The most incredible fossils ever unearthed
by Yara El-Soueidi
Fossils have fascinated humankind from time immemorial. These preserved remains from a bygone era transport us through time to discover more about the world before our arrival. In this gallery, discover the most amazing fossils in the world.
The most famous ice man, Ötzi, was discovered in 1991 by hikers travelling through the Alps near the border between Italy and Austria. Over 5,000 years old, Ötzi underwent natural mummification, enabling us to learn more about this period in history and this particular man.
Dinosaur giving birth
This 248-million-year-old female Ichthyosaurus was giving birth when she was buried alive. In fact, this very special Chinese fossil shows that she was giving birth to three babies. One was found close to her body, the second half way out of her birth canal, and the third still in her belly!
This fossil, discovered in 1994 in Mongolia, is truly exceptional. Oviraptors were thought to be egg thieves until the discovery of this mother brooding her eggs proved the opposite. Seated in the same position as a brooding hen, she was sadly caught off guard by a landslide.
Destined to spend eternity locked in combat, these two dinosaurs, discovered in Montana by a ranch owner in 2006, are remarkably well-preserved specimens. This remarkable discovery suggests that both specimens died together right in the middle of a fight!
Scotty, the T. Rex
Scotty is the largest dinosaur fossil ever discovered in Canada. At 66 million years old, this fossil documents the death of a Tyrannosaurus rex travelling through Saskatchewan. Weighing almost 9.7 tonnes, Scotty is the largest specimen of his type discovered to date.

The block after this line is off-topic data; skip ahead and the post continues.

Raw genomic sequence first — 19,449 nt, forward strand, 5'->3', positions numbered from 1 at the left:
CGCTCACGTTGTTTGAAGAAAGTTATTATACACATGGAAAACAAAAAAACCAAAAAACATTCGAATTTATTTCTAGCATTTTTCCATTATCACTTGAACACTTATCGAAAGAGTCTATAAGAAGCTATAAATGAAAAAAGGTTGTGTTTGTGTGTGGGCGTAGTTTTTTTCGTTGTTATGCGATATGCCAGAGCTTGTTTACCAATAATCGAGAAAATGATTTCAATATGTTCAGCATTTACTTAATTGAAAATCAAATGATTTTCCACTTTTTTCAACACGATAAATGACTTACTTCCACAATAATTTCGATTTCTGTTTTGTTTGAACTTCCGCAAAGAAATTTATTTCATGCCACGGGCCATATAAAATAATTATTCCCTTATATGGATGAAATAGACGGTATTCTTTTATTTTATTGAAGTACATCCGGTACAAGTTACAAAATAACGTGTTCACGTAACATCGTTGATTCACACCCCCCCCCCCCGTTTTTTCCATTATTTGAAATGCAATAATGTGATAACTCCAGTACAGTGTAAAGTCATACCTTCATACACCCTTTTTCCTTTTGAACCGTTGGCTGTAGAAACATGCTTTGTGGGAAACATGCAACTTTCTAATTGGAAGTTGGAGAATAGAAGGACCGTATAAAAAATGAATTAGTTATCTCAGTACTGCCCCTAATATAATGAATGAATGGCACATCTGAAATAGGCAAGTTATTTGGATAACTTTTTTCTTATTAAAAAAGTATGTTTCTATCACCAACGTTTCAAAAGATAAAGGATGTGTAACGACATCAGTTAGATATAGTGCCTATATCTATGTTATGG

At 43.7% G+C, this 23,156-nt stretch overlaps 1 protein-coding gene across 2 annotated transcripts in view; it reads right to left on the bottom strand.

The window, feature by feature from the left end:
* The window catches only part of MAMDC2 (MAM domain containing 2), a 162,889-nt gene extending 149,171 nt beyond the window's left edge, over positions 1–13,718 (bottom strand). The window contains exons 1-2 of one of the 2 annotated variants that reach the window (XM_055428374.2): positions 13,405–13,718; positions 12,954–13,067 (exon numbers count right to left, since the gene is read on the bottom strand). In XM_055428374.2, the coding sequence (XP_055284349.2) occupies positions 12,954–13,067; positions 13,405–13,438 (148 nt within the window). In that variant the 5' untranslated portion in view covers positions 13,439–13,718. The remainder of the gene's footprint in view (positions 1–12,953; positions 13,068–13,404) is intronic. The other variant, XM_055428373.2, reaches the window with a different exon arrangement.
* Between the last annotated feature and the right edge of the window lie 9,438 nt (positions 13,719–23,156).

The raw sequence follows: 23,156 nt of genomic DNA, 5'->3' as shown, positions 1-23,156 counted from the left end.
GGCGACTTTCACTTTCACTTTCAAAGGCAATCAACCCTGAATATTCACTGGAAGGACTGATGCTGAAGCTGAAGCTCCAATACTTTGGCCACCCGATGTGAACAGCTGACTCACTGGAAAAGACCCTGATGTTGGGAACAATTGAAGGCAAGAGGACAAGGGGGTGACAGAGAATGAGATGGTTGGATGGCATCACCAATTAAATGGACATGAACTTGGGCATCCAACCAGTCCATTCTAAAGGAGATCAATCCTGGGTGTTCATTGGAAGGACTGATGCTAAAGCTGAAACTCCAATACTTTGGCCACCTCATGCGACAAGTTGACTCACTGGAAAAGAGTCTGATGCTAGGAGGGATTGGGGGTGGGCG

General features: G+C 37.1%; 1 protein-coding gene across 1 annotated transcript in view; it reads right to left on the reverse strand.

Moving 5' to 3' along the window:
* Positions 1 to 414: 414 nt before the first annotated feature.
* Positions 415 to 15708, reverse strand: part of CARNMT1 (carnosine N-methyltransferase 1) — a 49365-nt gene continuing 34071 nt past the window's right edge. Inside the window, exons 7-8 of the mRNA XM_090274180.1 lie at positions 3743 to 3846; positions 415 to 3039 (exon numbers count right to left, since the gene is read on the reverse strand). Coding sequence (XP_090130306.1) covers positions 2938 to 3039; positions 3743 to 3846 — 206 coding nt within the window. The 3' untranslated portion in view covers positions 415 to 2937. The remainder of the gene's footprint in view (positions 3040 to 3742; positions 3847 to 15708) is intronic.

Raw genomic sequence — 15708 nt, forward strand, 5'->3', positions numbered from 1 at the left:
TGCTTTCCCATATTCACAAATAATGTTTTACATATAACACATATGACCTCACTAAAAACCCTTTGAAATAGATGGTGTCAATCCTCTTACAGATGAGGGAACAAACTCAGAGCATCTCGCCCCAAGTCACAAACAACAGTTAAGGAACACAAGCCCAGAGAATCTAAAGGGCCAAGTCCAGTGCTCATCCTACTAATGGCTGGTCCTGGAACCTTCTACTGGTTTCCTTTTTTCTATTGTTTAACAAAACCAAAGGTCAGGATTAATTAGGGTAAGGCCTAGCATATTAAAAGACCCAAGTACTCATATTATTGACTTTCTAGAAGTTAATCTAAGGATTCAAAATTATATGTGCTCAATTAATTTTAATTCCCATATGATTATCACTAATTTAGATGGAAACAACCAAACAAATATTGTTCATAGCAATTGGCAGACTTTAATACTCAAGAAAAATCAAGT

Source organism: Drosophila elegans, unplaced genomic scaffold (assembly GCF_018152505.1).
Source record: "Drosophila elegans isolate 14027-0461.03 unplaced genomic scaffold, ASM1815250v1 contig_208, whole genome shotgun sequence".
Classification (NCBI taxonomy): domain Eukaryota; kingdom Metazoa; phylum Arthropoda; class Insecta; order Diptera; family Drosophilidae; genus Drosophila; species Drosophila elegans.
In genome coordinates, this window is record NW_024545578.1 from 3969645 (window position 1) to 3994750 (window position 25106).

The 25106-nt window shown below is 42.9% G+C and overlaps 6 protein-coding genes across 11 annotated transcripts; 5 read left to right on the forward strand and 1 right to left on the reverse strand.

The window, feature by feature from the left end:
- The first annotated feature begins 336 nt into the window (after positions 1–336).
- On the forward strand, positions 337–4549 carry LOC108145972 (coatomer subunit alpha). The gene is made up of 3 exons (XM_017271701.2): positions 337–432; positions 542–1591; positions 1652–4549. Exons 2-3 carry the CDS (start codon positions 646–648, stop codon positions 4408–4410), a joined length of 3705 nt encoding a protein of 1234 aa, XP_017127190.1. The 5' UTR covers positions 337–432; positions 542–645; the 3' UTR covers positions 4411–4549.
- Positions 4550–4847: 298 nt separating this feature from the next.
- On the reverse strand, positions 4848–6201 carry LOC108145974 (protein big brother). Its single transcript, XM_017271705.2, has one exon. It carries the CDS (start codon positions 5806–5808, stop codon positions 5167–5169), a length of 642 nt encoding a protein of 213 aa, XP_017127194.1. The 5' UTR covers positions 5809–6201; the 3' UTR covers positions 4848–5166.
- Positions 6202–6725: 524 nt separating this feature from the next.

This fossil, discovered in Montana and dating from over 46 million years ago, proves that mosquitoes were a nuisance for dinosaurs as well. As these insects are very delicate, it’s impressive that they have managed to stick around for so long!
This Anchiornis fossil proves beyond a shadow of doubt that dinosaurs had feathers. This one in particular reveals how dinosaurs took flight and shows their relationship to birds.
Lucy is an australopithecus skeleton discovered in Ethiopia in 1974. At 3.18 million years old, Lucy is the first nearly complete skeleton discovered.
Complete plesiosaurus skeleton
The Plesiosaurus is a real star of the dinosaur era. This marine reptile is even the creature behind the story of the Loch Ness Monster. The fossil, which dates from the Triassic Period (250 million years ago), is the oldest example of the species ever discovered!
At 39,000 years old, this fossilized female mammoth has one very important characteristic. She is extremely well preserved. The Russian scientists who discovered her were surprised to find blood and muscles on the carcass.
Dinosaur running for his life
This is no ordinary fossil. 111 million years ago, this sauropod was running for his life in an attempt to escape a predator. The only evidence that remains of the chase is the sauropod’s footprints retracing the path of the incident.
This Nothosaurus was discovered in Alberta and is famous for being almost perfectly preserved. Its fossilized skin enables us to clearly see what the dinosaur looked like. Dating back 110 million years, this fossil marked the discovery of a new species.
Sabre-toothed tiger that walked the earth with modern humans!
This 50 000-year-old jaw belongs to a homotherium, better known as the sabre-toothed tiger. This fossil led to the discovery that the species coexisted with modern humans in Europe. It was previously thought that the species had been extinct for over 300 000 years!